As It Happens

Canada promised to end solitary confinement, but a new report says it's still happening 

Federal prisons in Canada are still using solitary confinement nearly two years after the government banned the practice, a new report has found.

In some cases, federal inmates are being isolated for so long it meets the UN definition of torture

A cell in the segregation unit at the Fraser Valley Institution for Women is seen during a media tour in Abbotsford, B.C., in October 2017. (Darryl Dyck/Canadian Press)

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Federal prisons in Canada are still using solitary confinement nearly two years after the government promised to end the practice, a new report has found.

Some people are being kept alone in their cells so long that it meets the United Nations definition of torture, the report's authors say.    

"One of the goals of any modern prison organization is to try to integrate people back into the community," co-author Anthony Doob, a University of Toronto criminologist, told As It Happens guest host Peter Armstrong.

"Putting them in solitary confinement is not a good way to do this."

Doob co-authored the report with Ryerson University criminologist Jane Sprott using federal corrections data. They say the results show that Canada commits "torture by another name."

From 'segregation' to 'intervention' 

For decades, isolating inmates for long periods of time was standard practice in Canadian prisons. The federal government called it "administrative segregation."

But in 2019, the feds ended segregation and replaced it with a new practice called "structured intervention." 

Under the new system, isolated inmates must be granted at least four hours a day outside their cells, including two hours of "meaningful human contact."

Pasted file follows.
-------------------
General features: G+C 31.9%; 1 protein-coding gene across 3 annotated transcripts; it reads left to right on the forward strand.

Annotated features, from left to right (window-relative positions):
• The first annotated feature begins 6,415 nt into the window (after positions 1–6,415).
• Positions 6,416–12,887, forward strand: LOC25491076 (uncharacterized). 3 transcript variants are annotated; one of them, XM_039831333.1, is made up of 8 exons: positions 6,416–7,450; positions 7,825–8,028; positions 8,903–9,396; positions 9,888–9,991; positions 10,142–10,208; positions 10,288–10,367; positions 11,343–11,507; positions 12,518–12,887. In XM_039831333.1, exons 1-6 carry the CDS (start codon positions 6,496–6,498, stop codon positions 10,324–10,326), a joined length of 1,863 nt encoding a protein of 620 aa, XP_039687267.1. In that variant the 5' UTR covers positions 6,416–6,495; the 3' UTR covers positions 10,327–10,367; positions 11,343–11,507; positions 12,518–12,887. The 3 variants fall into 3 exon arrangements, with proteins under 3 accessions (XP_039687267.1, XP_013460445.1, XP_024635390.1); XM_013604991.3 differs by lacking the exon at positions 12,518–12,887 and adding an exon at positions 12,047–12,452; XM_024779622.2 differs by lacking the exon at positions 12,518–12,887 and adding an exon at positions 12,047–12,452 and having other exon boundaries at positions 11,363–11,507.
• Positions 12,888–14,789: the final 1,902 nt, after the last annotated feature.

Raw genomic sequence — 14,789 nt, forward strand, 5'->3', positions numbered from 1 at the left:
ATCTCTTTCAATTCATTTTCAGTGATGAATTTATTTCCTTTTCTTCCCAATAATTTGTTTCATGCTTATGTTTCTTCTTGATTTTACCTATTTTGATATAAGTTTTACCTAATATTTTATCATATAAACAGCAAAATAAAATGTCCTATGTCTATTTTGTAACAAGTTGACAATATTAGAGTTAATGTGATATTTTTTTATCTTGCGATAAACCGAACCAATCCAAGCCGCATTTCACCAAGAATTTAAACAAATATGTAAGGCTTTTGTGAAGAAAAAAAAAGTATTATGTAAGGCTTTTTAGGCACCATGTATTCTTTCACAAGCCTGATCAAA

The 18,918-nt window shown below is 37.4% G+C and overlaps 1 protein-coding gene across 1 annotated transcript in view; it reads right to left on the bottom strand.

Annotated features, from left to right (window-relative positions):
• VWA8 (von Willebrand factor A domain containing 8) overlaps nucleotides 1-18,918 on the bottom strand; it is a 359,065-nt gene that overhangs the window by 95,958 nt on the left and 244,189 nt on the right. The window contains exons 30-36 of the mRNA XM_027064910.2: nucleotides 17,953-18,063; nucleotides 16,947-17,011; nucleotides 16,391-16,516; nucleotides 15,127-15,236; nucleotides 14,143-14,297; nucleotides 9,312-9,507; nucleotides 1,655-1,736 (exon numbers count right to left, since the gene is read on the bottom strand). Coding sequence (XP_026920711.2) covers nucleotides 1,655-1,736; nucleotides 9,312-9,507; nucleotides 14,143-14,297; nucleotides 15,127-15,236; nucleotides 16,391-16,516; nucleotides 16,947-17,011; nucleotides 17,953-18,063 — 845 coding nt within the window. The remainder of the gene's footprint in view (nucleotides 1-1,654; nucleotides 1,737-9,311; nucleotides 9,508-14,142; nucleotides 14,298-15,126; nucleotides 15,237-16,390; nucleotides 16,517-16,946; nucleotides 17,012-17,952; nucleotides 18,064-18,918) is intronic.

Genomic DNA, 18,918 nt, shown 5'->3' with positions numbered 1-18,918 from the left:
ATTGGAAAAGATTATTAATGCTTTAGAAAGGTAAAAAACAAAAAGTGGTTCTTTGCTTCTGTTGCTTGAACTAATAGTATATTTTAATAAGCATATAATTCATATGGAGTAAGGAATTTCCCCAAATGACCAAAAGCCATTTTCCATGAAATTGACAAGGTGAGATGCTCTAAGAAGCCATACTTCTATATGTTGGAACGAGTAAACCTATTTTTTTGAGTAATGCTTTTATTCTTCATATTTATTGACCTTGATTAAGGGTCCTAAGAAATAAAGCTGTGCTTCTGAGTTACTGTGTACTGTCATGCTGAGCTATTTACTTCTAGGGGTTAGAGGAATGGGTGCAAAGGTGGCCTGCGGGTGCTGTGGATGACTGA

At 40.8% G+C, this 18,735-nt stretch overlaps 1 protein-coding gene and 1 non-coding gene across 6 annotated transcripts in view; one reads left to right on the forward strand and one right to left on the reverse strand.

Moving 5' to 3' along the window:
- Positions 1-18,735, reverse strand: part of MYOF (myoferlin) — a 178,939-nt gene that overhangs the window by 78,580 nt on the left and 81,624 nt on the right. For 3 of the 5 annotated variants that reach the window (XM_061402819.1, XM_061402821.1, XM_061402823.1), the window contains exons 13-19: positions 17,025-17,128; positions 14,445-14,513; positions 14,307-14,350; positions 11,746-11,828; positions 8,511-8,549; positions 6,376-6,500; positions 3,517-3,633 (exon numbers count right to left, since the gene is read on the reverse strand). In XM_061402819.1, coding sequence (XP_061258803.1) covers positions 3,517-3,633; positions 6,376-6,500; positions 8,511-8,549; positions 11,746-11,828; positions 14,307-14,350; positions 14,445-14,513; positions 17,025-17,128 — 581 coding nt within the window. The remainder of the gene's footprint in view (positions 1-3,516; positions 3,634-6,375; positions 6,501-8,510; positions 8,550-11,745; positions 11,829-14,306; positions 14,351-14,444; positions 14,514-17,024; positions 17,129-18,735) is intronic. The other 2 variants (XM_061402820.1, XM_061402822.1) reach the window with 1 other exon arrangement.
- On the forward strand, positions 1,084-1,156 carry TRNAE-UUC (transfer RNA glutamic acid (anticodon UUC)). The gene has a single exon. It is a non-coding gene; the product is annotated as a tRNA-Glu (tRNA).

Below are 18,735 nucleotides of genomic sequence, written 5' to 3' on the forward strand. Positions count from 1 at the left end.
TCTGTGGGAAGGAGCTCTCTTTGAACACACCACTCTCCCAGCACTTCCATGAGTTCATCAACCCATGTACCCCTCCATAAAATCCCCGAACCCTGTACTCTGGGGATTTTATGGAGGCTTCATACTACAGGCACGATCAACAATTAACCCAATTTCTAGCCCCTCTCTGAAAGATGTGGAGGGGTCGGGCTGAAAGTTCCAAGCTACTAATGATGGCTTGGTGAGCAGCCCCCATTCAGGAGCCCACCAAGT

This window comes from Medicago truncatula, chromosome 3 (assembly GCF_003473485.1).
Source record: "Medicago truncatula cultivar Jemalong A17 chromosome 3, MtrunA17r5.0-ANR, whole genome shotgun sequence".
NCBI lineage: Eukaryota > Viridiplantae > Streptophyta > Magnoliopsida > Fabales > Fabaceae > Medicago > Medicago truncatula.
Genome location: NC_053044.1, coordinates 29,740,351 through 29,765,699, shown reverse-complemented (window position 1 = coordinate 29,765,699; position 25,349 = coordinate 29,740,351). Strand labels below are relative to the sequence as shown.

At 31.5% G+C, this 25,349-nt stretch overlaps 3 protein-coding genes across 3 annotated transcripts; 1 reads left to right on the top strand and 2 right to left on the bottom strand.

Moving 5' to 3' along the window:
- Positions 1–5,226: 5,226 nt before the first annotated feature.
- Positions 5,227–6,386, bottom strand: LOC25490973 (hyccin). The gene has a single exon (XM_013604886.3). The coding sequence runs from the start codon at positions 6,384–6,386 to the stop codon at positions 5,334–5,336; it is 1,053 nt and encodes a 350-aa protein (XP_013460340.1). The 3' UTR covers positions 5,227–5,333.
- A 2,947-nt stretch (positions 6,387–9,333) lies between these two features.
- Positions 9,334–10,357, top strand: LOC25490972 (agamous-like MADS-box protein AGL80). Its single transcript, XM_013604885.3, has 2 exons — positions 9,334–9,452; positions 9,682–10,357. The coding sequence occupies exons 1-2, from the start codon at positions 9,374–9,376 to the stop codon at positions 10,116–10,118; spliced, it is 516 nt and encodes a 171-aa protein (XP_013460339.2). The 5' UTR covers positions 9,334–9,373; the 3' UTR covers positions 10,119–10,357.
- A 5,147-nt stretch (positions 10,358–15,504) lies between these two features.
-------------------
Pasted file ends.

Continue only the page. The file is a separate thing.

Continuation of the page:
But that's not always happening, Doob said.

Supposedly we're trying to run humane prisons in Canada. But one of the ways to make them humane is to shine some light on them. And, you know, I think that the difficulty with prisons is that, inherently, light doesn't get in- Anthony Doob, criminologist 

The report says nearly three in 10 inmates in isolation units didn't have all — or sometimes any — of the four hours out of their cells they are supposed to get, for two weeks at a time.

A further one in 10 were kept in excessive isolation for 16 days or longer — which amounts to "torture or other cruel, inhuman or degrading treatment or punishment," according to the UN Standard Minimum Rules for the Treatment of Prisoners.

Several studies have shown that prolonged isolation can lead to depression, deteriorated cognitive skills, hallucinations and suicidal or self-harming thoughts and actions.

"All of the people who are in solitary confinement — in one way or another — are suffering," California psychologist Craig Haney, a leading expert on the psychological impacts of solitary, told CBC Radio's Quirks & Quarks in 2019

"Sometimes that suffering turns into damage. And sometimes the damage proves irreversible, even fatal."

Federal government promises 'safe rehabilitation'

Doob was appointed to a government advisory panel on the new "structured intervention units" in 2019. Now, he and Sprott are calling for the creation of a permanent body to provide systematic oversight of the units.

The Correctional Service of Canada said in a statement that the pair's findings will be used to decide what changes may be necessary in the isolation units.

"As we continue to learn and make adjustments, we remain steadfast in our commitment to ensure the success of this new correctional model while we fulfil our mandate of ensuring the safe rehabilitation of federal inmates," the department said.